Unlike the control group, when all wheat seedlings were exposed to drought, their defense mechanisms, such as antioxidants, were activated to cope with the stress. In the case of biopriming with A. fumigatus, the antioxidant activity increased in bio-primed stressed Gemmiza-7 and Giza168 from 75.73 ± 0.6 and 79.09 ± 0.3 to 79.81 ± 0.9 and 80.290.2% in un-bio primed plants, respectively. For other varieties, Sids-1 and Sakha-8, the antioxidant values decreased in bio-primed stressed plants to 76.21 ± 0.4 and 77.17 ± 0.5 when compared to un-bio-primed stressed Sids-1 and Sakaha-8, where DPPH values were 79.33 ± 0.9% for Sids-1 and 78.61 ± 0.6% for Sakha-8. The effectiveness of fungal inoculation was obvious in sensitive varieties like Sakha-8, where antioxidant activity increased after control biopriming to 77.41 ± 0.0 rather than 74.76 ± 0.5% in un-bio primed control. We also notice that antioxidant activity in most varieties after biopriming in stressed seedlings exceeded the antioxidant activity in normal control seedlings without any stress, confirming the synergistic effect of biological biopriming (Fig. 8d).

Fig. 8
figure 8

Biochemical assays of enzymatic compounds among four wheat varieties, shows the influence of Aspergillus fumigatus bio-priming. a refers to Catalase activity, b. refers to super oxidase dismutase, c refers to Peroxidase activity, and d refers to Antioxidant activity

Catalase (CAT)

Figure 8a depicts catalase activity in four Triticum aestivium varieties. The results indicated that a 20% drought level in water irrigation significantly impacted the activities of the catalase enzyme, which increased to counteract stress. The effectiveness of fungus inoculation resulted in increased catalase activity in inoculated stressed varieties except Sakha-8 when compared to the control, confirming the synergistic effect of Aspergillus fumigatus in mitigating drought stress. Catalase enzyme value increased in inoculated stressed wheat seedlings to 0.65 ± 0.06, 0.76 ± 0.05, and 0.54 ± 0.09 U/min/g from 0.62 ± 0.03, 0.65 ± 0.06, and 0.53 ± 0.01 U/min/g in non-inoculated stressed Gemmiza-7, Giza168, and Sids-1, respectively. Before inoculation, Sakha-8 had a high CAT activity of 0.70 ± 0.03 U/min/g when compared to inoculated, stressed Sakha-8 0.44 ± 0.07 U/min/g. CAT activity is constant in inoculated and non-inoculated control Giza168 but decreases after control inoculation in both Gemmiza-7 and Sakha-8 to 0.48 ± 0.08 and 0.43 ± 0.05 U/min/g, respectively, compared to non-inoculated control. Only after control inoculation did CAT activity increase to 0.58 ± 0.07 U/min/g from 0.47 ± 0.02 U/min/g.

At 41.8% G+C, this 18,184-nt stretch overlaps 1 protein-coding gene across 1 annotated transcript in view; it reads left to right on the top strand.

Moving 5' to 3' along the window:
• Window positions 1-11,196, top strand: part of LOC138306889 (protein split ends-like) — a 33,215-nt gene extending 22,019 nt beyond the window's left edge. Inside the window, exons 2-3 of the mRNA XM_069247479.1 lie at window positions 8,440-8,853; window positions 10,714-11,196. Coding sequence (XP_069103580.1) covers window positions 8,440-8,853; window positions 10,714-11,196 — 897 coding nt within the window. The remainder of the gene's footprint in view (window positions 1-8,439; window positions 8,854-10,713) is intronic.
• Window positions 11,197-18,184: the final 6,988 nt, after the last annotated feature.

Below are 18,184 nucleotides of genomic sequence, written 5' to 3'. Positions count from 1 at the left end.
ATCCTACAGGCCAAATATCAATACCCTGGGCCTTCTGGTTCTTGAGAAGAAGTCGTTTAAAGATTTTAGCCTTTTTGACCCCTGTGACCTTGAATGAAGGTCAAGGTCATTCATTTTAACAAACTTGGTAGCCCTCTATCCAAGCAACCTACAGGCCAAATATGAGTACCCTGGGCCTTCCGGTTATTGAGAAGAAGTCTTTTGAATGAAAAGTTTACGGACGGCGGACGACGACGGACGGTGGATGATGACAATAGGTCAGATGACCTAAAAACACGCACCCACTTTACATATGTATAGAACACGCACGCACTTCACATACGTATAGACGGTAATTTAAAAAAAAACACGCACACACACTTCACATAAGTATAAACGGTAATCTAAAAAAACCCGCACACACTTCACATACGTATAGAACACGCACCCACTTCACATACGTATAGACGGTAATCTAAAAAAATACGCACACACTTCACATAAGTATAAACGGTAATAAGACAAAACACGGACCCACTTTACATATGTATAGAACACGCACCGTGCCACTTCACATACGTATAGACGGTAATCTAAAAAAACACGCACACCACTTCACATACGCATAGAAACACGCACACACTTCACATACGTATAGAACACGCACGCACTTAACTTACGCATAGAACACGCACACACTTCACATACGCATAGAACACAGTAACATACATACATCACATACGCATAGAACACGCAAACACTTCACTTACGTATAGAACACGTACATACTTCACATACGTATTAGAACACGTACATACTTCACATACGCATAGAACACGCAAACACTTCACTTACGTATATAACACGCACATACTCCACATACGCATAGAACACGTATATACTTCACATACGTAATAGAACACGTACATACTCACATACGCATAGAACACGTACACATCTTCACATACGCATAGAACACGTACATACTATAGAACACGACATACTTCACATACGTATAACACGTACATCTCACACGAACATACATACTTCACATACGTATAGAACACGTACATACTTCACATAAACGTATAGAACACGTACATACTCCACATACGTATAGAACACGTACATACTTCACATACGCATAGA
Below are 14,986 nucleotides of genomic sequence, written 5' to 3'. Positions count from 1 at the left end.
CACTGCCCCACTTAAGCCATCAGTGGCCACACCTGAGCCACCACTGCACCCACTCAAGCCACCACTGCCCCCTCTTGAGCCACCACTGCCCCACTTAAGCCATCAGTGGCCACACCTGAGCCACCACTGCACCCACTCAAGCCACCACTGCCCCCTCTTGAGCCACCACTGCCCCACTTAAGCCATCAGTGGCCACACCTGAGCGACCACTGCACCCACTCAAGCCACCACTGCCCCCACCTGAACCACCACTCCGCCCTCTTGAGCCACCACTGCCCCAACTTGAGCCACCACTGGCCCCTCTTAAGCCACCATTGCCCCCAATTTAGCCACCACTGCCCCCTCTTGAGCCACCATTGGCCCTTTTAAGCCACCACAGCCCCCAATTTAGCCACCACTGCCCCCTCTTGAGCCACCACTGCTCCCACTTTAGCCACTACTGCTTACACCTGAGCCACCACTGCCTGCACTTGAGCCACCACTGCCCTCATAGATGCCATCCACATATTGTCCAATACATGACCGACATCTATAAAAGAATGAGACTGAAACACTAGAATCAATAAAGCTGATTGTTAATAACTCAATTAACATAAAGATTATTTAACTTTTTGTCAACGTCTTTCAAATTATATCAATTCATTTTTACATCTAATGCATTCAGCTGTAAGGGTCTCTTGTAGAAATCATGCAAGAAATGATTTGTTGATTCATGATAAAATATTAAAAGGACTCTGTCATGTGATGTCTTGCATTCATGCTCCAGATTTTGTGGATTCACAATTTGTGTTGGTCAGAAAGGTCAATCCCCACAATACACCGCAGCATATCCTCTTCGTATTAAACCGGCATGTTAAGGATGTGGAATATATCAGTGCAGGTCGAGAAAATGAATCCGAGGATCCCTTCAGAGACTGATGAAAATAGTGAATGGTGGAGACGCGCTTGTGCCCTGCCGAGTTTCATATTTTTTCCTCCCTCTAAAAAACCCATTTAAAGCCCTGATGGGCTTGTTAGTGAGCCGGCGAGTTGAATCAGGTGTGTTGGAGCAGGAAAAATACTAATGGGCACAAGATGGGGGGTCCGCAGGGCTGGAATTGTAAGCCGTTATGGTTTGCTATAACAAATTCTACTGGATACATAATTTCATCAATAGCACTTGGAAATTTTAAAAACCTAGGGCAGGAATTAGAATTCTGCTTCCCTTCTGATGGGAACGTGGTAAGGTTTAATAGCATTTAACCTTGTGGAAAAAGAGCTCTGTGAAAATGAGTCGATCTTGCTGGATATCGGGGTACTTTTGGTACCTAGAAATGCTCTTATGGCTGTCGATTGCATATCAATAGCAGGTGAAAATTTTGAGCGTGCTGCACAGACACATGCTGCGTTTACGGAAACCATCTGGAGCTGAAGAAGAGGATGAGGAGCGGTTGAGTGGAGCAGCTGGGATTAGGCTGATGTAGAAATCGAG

Peroxidase activity (POD)

It is evident from the results that the chosen maximum drought level of 20% water irrigation significantly increased the activity of the POX enzyme compared to the control. The percentage of POX activity under drought stress showed a remarkable rise. By applying biological biopriming to all stressed wheat seedlings, we found that POD activity increased after biopriming in resistant varieties Gemmiza-7 and Sids-1 to 0.51 ± 0.03 and 0.48 ± 0.02 U/min/g, respectively, compared to non-bio primed controls of 0.46 ± 0.01 and 0.43 ± 0.04 U/min/g. POD activity decreased after biopriming in Giza168 and Sakha-8 compared to non-bio primed stressed seedlings, with values dropping to 0.35 ± 0.02 and 0.38 ± 0.02 U/min/g, respectively, from 0.47 ± 0.06 and 0.62 ± 0.00 U/min/g in non-bio primed Giza168 and Sakha-8. Compared to the non-bio-primed control, POD activity decreased in the bio-primed control. According to the findings, biopriming with Aspergillus fumigatus aids wheat plants in coping with stress via both enzymatic and nonenzymatic mechanisms (Fig. 8c).